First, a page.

Hacking even the most secure data is easier than previously thought. This was evidenced by two researchers at the CanSecWest security conference in Vancouver last week.
The two computer security experts, Xeno Kovah and Corey Kallenberg, exhibited a proof-of-concept, showing hacking BIOS chips, which are microchips containing the firmware of a computer’s motherboard.
“The BIOS boots a computer and helps load the operating system,” Wired explained. “By infecting this core software, which operates below antivirus and other security products and therefore is not usually scanned by them, spies can plant malware that remains live and undetected even if the computer’s operating system were wiped and re-installed. “
The attacks can be levied either through remote exploitation — such as phishing emails — or through “physical interdiction of a system,” Wired reports. The researchers discovered what they called “incursion vulnerabilities,” giving them access to the BIOS. Once the BIOS is compromised, they can grant themselves the highest of system privileges. Then, they are able to gain all sorts of control over the system. This includes the ability to steal passwords as well as surveil other data.
Kovah told Business Insider that of the 10,000 enterprise-grade machines they analyzed, 80% of them had at least one BIOS vulnerability.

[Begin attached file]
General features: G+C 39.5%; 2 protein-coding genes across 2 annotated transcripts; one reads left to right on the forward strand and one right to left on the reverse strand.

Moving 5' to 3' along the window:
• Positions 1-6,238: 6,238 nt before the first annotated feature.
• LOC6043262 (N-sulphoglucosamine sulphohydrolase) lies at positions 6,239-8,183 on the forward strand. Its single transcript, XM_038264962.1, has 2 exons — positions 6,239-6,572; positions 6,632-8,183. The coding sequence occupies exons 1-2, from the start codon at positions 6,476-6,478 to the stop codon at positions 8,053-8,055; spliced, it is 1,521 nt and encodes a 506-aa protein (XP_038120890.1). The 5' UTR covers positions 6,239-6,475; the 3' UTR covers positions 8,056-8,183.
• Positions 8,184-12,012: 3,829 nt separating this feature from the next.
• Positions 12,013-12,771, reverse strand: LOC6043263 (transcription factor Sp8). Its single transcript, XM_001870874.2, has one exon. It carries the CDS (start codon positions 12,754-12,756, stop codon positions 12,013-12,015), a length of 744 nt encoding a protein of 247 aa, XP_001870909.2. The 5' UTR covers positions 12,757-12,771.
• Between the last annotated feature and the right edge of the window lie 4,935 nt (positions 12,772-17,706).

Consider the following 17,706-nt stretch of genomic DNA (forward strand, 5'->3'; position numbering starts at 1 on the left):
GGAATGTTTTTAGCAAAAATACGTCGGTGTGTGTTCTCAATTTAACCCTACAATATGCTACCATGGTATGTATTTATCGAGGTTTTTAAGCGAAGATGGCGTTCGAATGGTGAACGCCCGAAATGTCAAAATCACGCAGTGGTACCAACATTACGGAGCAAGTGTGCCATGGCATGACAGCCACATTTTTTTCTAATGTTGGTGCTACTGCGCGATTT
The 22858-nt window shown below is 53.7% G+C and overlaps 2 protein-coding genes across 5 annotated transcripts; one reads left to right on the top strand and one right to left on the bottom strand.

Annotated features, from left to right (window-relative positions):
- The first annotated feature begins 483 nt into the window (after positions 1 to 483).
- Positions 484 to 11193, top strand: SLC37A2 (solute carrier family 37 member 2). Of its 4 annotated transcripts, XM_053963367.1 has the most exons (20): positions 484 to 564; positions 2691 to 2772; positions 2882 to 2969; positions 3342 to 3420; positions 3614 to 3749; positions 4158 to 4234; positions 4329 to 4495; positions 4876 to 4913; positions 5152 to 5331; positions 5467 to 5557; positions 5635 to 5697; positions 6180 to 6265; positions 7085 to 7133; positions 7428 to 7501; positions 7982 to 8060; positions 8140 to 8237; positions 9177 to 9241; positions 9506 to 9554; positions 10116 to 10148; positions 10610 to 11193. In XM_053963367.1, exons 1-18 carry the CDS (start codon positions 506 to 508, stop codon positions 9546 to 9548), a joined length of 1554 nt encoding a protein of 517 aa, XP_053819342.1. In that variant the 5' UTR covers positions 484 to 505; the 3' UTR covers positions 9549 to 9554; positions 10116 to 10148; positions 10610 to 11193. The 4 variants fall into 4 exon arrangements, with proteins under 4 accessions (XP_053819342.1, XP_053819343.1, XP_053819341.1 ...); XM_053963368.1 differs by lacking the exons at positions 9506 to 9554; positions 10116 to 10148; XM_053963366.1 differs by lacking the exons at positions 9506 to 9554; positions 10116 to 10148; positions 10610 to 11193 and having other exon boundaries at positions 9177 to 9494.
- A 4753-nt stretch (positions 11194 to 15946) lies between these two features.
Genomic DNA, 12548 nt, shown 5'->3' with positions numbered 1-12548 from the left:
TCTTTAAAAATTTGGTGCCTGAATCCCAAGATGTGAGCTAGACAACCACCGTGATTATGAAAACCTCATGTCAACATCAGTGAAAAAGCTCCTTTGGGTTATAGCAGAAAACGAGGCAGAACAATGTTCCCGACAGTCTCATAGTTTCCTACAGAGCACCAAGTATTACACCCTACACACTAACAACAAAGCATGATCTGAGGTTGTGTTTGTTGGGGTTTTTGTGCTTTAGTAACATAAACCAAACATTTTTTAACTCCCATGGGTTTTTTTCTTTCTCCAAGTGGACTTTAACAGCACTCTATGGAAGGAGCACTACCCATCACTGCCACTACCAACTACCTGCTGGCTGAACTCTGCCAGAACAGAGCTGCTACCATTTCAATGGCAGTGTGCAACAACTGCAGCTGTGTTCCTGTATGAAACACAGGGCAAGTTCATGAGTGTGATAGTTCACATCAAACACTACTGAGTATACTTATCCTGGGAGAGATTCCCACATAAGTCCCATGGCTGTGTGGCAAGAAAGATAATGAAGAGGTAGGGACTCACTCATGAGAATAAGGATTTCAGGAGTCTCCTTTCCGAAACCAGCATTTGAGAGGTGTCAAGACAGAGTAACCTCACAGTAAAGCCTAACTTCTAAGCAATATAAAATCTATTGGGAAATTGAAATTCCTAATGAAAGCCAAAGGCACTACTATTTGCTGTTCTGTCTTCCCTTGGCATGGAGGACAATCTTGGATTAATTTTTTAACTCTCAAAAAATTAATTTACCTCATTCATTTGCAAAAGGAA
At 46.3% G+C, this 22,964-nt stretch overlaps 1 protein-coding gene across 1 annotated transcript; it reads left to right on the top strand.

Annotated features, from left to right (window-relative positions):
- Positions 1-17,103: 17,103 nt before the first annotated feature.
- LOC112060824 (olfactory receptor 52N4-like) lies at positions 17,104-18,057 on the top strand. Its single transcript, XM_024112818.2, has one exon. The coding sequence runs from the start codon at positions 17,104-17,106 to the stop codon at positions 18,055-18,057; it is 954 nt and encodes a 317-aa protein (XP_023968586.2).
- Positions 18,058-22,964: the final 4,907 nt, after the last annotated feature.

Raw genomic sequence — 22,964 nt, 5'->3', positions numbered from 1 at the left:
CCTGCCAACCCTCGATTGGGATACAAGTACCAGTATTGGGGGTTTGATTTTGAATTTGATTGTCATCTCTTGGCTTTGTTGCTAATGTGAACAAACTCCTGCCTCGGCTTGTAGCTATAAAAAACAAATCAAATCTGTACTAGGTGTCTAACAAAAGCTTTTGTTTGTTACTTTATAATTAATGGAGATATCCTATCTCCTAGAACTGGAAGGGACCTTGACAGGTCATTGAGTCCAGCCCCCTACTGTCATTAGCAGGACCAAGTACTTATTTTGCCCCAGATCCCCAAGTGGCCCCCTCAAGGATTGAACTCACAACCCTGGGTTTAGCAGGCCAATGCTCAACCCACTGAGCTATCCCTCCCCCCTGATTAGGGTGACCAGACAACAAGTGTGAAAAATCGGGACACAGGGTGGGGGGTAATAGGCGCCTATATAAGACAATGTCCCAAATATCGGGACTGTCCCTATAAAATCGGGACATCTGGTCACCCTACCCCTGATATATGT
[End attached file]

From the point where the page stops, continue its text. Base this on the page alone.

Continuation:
Most alarming is that any and all data is up for grabs once the BIOS is compromised. This means encrypted data is accessible — even if the computer user is using privacy-oriented security software.
For example, the researchers said that the Tails system — a widely used OS known for its immense security — could be hijacked. Edward Snowden and Glenn Greenwald use Tails to share data. Kovah and Kallenberg say that their malware could subvert Tails making it possible to gain access to any of its data.
The ramifications for computer security are huge. For one, it was previous thought that only the most well-equipped hacking guns, like deep-pocketed governments, were able to compromise BIOS chips. This was most recently evidenced by findings from the Kaspersky Lab, which discovered a series of attacks targeting computers’ firmware from what appears to be the NSA.
Now, given that Kovah and Kallenberg were able to hack these chips without a billion dollar government budget, things have changed. Already vendors are working on patches to deal with the vulnerability, but there’s no way to know what sort of damage has already been done.
While the vectors for attack are numerous, Kovah and Kallenberg hope their findings bring awareness to how critical firmware security truly is. At the very least, they hope this forces companies to patch their systems. As Kovah explained, even when new patches are issued, “we keep finding new vulnerabilities.”